LIVELAW: To begin with, please tell us about the significance of the Report on Land Acquisition in India, released at the conference.
NAMITA WAHI: The CPR Land Rights Initiative Report on “Land Acquisition in India” is a systematic and comprehensive study of all land acquisition cases decided by the Supreme Court over the period 1950 to 2016, that is, from the time the Supreme Court came into existence till date. Since the SC hears cases from all courts in the country, the database of 1269 cases that the study relies upon, is comprehensive and representative both in terms of its geographical scope and the nature of the issues being litigated over time.
The Report is important because there has been intense and continued social, political and legal contestation over land for several decades. The Right to Fair Compensation and Transparency in Land Acquisition, Rehabilitation and Resettlement Act, 2013 was enacted to address the concerns that emerged from such contestation and had been noted by the Law Commission in its report in 1958.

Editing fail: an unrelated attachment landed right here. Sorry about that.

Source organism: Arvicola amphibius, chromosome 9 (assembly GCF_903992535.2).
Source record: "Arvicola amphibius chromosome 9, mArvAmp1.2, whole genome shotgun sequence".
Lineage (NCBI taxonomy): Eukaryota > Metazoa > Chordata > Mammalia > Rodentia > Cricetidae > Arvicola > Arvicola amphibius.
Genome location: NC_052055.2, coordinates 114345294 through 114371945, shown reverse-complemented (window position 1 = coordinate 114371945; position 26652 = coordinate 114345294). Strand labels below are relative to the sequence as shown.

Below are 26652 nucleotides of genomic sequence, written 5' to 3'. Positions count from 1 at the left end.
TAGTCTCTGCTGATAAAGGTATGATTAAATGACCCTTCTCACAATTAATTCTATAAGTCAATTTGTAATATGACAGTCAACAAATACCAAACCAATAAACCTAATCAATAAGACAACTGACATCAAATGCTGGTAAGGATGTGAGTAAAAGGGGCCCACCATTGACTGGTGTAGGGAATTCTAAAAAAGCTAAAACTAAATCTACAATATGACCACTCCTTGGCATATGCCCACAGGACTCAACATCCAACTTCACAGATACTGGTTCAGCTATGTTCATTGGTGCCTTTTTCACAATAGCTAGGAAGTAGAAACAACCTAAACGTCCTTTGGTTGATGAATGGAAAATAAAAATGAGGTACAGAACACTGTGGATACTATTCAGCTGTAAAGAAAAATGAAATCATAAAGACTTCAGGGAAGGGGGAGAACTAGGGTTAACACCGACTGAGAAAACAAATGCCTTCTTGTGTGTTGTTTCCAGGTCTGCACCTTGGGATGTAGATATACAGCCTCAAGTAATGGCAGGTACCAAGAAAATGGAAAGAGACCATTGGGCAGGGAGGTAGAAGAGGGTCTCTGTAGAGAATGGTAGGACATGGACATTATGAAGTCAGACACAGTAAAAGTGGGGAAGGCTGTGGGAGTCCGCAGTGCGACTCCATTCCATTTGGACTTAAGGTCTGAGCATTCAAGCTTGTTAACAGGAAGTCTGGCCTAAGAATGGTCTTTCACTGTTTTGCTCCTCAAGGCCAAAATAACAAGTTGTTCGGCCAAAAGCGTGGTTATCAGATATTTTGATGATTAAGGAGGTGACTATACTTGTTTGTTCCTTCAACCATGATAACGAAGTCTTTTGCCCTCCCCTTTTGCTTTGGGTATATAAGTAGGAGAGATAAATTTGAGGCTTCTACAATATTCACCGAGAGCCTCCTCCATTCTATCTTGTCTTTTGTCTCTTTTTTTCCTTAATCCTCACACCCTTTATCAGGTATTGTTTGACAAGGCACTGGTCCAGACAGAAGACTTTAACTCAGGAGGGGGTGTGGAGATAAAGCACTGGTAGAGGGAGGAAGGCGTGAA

However, within a year of the Act coming into force, we have seen continued attempts on part of the government to subvert the law, first through ordinance and now through state amendments to the law. Yet, systematic data to evaluate the provisions of the LARR Act, 2013 and the new policy and legal initiatives introduced by the government since 2014 has been conspicuous by its absence. This Report is an attempt to fill this gap.
LIVELAW: There was a sharp cleavage of opinion among the stakeholders at the conference, especially on the scope and limits of litigation as a tool to redress the grievances over acquisition of land. Overall, those who participated appeared to be not sanguine at all about relying on litigation. How would you sum up the deliberations in the panel?